I just had to chime back in! We are all sooo alike, in our approach to what we do. Pin weaving and small loom weaving should be a part of the art quilting movement and I could see a series of articles being well received. They do call the small square and triangle loom patchwork looms, because they make small squares and triangles, but think of the possibilities that pin-weaving introduces!  You can use all sorts of techniques there, including chain /crochet stitch, some of the 3D embroidery stitches,  the more traditional rug weaving stitches as well as regular weaving - its a real free form technique because its easy enough to pick up knitting stitches as well. There are a lot of us out there doing this and turning up on mixed media, stitching and similar sites; there is no one category into which we comfortably fit because of our multi-skilling. I'm only just starting out on my adventure, but I know there are artists out there who work across different media like this regularly, and others who would love to try, if they could find out how.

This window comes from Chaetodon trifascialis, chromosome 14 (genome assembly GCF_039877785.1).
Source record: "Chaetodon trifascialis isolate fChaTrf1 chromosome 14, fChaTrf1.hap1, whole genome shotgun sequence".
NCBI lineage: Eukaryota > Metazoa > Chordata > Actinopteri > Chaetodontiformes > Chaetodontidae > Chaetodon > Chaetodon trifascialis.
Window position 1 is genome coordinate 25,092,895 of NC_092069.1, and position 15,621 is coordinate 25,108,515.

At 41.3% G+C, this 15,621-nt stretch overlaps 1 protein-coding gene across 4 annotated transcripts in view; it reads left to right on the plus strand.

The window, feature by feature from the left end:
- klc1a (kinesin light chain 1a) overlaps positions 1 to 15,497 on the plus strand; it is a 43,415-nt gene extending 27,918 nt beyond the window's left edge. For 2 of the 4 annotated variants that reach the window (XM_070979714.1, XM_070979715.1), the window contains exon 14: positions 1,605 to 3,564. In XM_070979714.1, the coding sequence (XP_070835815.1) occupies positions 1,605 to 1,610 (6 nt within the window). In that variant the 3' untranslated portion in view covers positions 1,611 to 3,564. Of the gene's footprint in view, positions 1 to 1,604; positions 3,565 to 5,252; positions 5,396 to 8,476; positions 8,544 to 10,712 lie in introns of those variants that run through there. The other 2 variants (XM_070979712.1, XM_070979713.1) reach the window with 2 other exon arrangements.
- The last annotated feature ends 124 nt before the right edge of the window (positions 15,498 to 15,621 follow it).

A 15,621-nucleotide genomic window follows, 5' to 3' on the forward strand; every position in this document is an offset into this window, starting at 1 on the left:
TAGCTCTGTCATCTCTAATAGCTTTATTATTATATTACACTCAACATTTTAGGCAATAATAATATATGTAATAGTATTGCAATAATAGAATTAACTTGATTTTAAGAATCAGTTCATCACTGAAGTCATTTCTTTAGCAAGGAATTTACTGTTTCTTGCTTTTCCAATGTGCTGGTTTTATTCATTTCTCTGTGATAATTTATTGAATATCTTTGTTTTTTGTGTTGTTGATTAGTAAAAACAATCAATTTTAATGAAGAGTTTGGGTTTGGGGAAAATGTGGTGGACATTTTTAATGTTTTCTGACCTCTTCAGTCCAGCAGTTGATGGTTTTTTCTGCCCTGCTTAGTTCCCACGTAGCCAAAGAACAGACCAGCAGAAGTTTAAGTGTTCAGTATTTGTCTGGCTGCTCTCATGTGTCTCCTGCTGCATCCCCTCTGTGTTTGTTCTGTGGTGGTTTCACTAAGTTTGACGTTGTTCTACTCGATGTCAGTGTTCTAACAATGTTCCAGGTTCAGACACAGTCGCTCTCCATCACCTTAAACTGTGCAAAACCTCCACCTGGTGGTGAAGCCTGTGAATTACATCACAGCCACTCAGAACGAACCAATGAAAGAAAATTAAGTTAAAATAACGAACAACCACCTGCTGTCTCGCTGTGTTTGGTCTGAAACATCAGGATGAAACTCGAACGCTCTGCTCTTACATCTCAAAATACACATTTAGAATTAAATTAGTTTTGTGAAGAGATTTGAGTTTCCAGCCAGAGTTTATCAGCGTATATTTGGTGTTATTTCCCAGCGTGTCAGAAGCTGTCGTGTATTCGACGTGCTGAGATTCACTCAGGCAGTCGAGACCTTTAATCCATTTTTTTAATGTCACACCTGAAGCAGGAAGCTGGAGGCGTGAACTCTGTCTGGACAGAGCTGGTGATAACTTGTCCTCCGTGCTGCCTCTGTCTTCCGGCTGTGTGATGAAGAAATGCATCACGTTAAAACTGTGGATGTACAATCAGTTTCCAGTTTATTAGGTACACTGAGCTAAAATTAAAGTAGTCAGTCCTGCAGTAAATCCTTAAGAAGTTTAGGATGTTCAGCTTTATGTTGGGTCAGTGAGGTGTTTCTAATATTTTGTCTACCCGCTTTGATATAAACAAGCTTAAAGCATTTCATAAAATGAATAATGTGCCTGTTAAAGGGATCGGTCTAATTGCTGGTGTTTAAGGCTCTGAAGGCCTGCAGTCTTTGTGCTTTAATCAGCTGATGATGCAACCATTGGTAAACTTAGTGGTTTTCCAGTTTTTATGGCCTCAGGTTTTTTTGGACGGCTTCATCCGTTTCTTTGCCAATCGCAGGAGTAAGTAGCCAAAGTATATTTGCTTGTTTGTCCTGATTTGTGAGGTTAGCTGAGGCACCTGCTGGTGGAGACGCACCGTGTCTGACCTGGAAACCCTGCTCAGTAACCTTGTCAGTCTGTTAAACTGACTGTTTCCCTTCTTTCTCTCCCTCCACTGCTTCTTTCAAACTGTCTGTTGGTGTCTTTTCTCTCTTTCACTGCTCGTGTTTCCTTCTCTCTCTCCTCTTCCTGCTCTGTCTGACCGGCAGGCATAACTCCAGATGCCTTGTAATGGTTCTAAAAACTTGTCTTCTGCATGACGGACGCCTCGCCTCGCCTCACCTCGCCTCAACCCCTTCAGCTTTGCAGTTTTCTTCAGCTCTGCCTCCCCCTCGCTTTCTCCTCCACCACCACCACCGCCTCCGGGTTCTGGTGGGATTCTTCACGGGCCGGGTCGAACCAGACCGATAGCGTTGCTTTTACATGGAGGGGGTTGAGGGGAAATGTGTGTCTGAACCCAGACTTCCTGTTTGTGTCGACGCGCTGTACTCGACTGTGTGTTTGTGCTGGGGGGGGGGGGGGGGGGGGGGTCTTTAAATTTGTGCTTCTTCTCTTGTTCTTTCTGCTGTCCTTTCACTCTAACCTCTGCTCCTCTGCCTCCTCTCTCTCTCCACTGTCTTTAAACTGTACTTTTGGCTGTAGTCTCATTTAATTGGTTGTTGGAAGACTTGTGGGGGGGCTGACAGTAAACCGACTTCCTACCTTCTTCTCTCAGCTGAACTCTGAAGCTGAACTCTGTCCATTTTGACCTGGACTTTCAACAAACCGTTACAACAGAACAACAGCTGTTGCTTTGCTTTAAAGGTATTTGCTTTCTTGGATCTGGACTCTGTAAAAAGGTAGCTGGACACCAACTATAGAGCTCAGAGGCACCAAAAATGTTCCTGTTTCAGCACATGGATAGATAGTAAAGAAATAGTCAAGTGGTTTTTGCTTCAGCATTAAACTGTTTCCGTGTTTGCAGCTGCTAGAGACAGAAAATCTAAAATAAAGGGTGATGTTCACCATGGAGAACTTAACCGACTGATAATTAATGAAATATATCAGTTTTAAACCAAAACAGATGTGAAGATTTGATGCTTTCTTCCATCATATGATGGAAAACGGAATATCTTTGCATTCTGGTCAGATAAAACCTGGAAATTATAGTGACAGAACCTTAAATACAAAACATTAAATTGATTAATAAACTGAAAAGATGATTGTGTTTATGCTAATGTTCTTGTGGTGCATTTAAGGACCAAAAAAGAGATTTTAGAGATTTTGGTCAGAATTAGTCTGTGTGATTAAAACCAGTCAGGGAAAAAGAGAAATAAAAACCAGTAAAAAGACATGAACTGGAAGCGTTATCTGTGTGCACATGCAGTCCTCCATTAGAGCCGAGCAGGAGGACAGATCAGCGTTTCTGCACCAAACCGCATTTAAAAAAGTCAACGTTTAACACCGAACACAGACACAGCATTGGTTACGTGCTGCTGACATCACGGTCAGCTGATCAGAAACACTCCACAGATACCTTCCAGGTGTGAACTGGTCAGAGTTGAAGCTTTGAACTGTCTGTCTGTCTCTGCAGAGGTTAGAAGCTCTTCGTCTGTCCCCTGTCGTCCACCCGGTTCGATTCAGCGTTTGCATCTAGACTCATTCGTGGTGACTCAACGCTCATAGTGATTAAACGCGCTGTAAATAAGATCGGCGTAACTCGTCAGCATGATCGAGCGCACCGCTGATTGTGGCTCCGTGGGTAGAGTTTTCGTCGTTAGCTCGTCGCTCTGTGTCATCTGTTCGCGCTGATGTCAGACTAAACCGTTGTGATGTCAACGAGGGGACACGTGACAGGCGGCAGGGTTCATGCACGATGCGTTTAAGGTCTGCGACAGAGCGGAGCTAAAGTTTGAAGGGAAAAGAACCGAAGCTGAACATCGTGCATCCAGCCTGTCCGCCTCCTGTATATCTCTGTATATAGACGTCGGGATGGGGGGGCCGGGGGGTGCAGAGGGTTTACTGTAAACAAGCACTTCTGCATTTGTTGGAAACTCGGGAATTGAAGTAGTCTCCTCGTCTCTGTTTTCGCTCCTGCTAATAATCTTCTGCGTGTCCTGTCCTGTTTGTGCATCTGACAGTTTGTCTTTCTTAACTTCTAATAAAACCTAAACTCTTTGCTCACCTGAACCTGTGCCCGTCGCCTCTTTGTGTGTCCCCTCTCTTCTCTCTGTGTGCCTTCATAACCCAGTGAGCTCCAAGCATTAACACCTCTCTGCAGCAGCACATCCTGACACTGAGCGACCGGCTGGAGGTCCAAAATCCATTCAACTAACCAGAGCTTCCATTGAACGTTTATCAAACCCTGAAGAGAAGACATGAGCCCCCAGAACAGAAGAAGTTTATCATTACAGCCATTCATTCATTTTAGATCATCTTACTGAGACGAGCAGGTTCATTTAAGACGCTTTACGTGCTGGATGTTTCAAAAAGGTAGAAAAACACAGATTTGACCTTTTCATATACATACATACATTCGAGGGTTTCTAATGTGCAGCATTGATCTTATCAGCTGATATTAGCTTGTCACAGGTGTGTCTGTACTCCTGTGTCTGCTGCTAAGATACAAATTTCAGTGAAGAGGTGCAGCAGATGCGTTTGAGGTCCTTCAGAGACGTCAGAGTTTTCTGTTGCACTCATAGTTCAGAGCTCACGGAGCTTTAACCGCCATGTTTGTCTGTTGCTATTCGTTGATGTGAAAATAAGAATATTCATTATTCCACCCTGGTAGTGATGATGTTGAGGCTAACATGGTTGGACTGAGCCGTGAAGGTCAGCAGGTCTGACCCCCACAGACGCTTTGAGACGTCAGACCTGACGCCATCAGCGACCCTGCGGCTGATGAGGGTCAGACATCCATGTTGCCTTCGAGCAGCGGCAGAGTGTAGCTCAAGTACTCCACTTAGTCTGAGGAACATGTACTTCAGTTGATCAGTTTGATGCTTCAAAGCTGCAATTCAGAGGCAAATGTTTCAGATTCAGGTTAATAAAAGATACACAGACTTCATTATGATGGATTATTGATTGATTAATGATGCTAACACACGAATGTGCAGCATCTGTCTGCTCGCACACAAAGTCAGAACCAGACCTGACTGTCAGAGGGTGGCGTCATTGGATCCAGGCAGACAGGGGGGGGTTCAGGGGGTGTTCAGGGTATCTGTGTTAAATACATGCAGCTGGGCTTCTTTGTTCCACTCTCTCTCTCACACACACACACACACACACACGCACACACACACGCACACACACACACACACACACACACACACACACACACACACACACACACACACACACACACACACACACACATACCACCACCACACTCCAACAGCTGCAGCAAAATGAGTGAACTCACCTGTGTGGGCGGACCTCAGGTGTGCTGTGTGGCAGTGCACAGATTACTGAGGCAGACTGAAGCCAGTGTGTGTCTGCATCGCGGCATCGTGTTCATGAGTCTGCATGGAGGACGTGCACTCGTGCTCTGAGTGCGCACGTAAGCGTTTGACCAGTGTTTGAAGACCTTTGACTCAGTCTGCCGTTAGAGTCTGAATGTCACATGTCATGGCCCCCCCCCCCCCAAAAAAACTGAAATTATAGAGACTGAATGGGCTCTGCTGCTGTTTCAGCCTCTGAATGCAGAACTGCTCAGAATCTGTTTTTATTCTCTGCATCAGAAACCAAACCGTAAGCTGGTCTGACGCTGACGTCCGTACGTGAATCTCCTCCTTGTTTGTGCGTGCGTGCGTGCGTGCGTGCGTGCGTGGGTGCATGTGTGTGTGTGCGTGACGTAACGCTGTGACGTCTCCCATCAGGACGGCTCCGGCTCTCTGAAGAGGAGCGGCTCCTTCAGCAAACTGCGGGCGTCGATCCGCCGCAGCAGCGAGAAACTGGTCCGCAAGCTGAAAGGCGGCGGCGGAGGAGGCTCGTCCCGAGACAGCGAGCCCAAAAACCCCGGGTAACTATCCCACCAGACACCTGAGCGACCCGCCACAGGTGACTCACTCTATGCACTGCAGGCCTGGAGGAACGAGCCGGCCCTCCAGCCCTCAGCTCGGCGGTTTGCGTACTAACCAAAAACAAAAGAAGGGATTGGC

So how about it Interweave? Its not traditional weaving or crochet, or beading or knitting, but would fit quite comfortably into the QA  area. Its where I am finding most of my inspiration, and I don't quilt - well not yet, lol!